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Point of View: My secret anguish: A door to hope

Jan. 27, 2010

By Justin Baer

My heart begins to race 1 million miles per minute. The world is spinning around me. My palms are seeping with perspiration. I subconsciously quit breathing. Worrisome thoughts invade my mind and progressively worsen.

This is my secret.

Only my family and closest of friends know. None of my classmates, co-workers or peers understand what I encounter and what I am forced to triumph on a daily basis -- until now.

I have general anxiety disorder.

As a prideful male, writing this revelation comes as a humbling task. Especially because of the negative connotation attached with my condition. Yet for some inexplicable reason, I felt compelled to share my story. I'm not aspiring to receive pity. My ultimate goal is for someone who also suffers from anxiety to cross paths with this column and to garner relief that they are not alone.

Sources indicate nearly 4 percent of Americans suffer from anxiety, and while that seems like a minuscule number, it translates to approximately 500 students at Baylor enduring the same disease I am. However, none of us 500 could point out someone suffering from the same symptoms we are, because we are too embarrassed to admit our flaws. So instead, we hide behind a front pretending everything is all right, when in reality, sometimes it is all wrong.

With more emphasis being put on excelling in athletics, earning academic scholarships, getting a promotion at work and the recent economy (just to name a few), the number of people dealing with anxiety disorders is on a meteoric rise.

So are these people, including myself, just mental wimps? Not quite. While life experiences are factors for those dealing with anxiety disorders, anxiety patients aren't simply the ones who can't handle the tough times.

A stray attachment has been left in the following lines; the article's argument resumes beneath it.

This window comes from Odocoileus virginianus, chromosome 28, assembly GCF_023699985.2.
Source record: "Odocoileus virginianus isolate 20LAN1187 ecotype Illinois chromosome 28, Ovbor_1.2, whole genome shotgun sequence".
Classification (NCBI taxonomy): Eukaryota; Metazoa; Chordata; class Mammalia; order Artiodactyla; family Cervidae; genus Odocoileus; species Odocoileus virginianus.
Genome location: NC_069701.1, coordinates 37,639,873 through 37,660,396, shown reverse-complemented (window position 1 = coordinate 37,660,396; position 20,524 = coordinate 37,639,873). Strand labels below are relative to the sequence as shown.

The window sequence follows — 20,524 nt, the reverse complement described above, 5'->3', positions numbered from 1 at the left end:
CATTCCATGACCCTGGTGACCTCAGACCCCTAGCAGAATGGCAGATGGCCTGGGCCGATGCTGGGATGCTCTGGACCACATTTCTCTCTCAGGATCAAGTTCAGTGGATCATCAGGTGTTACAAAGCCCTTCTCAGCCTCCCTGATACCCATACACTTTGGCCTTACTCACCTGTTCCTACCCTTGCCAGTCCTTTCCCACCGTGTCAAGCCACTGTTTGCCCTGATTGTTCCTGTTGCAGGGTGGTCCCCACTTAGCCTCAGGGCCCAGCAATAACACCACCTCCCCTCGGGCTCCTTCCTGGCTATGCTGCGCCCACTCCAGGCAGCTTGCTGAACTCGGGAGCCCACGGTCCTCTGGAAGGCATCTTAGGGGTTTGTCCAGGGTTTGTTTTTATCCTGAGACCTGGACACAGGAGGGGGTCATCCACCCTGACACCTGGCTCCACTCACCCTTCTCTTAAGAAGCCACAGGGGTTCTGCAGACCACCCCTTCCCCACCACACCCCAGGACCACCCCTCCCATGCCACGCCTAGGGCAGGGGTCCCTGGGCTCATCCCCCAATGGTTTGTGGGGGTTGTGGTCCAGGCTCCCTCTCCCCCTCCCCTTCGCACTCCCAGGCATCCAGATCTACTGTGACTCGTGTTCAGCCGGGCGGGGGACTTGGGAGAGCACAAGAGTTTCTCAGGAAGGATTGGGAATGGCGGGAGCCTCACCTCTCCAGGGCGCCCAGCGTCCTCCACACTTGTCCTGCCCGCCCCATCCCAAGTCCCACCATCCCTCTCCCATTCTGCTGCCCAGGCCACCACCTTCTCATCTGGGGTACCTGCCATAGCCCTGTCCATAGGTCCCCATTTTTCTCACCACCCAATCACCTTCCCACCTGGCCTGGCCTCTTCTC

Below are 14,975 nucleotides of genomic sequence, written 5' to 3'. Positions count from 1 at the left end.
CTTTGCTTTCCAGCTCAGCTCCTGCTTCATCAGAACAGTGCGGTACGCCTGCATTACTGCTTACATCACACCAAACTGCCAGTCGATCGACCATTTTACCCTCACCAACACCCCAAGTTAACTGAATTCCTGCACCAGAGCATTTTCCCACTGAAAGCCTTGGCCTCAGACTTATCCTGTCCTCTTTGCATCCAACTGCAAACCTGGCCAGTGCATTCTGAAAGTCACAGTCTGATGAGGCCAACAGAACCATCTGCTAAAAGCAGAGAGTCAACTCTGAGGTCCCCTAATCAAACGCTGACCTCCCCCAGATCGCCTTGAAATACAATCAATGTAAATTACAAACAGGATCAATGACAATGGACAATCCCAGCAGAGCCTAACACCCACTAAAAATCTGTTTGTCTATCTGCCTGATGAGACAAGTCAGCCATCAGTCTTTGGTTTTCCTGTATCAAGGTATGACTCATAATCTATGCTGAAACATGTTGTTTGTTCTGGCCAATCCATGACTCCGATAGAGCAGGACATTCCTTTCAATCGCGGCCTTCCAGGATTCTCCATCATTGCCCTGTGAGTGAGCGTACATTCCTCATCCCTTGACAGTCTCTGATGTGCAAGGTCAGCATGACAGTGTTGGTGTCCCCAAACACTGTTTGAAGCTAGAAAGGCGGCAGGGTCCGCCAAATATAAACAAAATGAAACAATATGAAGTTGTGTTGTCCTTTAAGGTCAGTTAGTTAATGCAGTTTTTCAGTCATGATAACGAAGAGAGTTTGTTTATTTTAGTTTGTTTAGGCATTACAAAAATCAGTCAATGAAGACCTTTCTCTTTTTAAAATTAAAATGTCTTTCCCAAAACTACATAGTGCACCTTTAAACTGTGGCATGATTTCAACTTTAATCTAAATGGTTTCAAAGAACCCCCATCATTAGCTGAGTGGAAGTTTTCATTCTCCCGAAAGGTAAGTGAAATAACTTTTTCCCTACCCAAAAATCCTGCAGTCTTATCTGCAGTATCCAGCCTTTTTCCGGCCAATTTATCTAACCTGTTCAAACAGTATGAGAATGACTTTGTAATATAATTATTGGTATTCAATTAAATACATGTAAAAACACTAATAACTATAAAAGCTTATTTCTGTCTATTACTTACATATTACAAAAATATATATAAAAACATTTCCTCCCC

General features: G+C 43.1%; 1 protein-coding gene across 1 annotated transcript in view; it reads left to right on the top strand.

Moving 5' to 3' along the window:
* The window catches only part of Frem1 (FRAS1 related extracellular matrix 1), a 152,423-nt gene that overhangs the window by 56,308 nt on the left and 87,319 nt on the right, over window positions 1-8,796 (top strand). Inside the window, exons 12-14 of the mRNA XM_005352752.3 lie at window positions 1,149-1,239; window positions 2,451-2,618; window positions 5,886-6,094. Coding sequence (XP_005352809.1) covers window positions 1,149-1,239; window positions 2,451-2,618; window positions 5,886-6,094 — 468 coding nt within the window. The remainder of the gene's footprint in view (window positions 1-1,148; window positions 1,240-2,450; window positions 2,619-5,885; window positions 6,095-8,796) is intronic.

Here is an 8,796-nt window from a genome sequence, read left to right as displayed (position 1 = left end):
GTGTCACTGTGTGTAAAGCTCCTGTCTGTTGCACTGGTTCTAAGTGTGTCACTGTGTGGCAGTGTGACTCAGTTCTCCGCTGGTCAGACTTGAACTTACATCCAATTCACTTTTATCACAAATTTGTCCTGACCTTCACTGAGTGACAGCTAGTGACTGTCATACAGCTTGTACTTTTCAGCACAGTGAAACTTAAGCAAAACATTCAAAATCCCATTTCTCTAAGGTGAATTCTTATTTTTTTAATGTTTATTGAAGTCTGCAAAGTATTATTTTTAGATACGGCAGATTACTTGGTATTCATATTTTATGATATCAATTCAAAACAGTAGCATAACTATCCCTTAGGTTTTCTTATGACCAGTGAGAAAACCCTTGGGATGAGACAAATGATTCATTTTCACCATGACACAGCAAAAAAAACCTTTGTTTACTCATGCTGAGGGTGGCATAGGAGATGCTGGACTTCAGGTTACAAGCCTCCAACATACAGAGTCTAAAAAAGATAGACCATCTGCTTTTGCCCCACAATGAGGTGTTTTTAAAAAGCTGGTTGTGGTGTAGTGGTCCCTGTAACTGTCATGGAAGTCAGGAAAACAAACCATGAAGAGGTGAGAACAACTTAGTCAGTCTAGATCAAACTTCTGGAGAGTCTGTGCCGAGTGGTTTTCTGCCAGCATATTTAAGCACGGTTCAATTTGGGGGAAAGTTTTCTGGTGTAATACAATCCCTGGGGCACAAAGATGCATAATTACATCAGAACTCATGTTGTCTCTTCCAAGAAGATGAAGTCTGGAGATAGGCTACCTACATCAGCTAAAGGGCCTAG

Researchers have discovered genetics play a high-contributing role in anxiety disorder patients. Meanwhile, neurotransmitter imbalances, often found in those suffering from the disorder, further create an involuntary sense of anxiety.

So what does this mean? For me, it meant years of turmoil, anguish and hell. Only in the past year, have I been able to live an enjoyable life, yet even today, I am sometimes hindered by my anxiety disorder.

I first started having flare-ups in high school. Following a torn labrum from pitching, I realized my baseball career was in jeopardy. The more and more I saw my lifelong passion slip out of reach, the more my anxieties accumulated. I questioned what to do with my life from that point forward. I had initial symptoms of nervousness, but those symptoms quickly magnified. Walking down the hall at school soon became a daily grind, as I constantly felt like I was going to pass out. I worried about what would happen if I would pass out in front of all my peers. These panic attacks were destroying my life.

I fretted so much that I soon began to fear the fear of panic attacks.

When I started college, I made outlandish excuses to avoid going to large gatherings, participating in sports and attending classes. When I did leave the chambers of my room, it would be a daunting battle to motivate myself to keep going. As a 6-foot-3, 230-pound sports guru, I am supposed to be macho. Instead, this disease crushed me to the lowest of valleys.

I searched for solutions in all the wrong places -- alcohol, medicine and therapy. But while those provided temporary bouts of relief, the vicious cycle of anxiety always made its unwanted return.

Then my heart finally turned to God. I had done everything in my power to conquer this problem but to no avail.

The moment I gave my heart to God, He took over my mind. No longer did I fear passing out nor feel like I was going to. No longer was my mind consumed with worrisome thoughts. Together, God and I suppressed the fear.

I still have speed bumps throughout my life, but the pain and suffering I endure today is a mere fraction of what I have lived though. I give credit to Him.

I am walking to my dreaded Strategic Management class, and I am blind-sided by a panic attack. I close my eyes, pray to God. This time, I won't be inhibited from being the man I want to be.

Justin Baer is a Midlothian senior majoring in marketing and business journalism. He is the sports editor for the Baylor Lariat.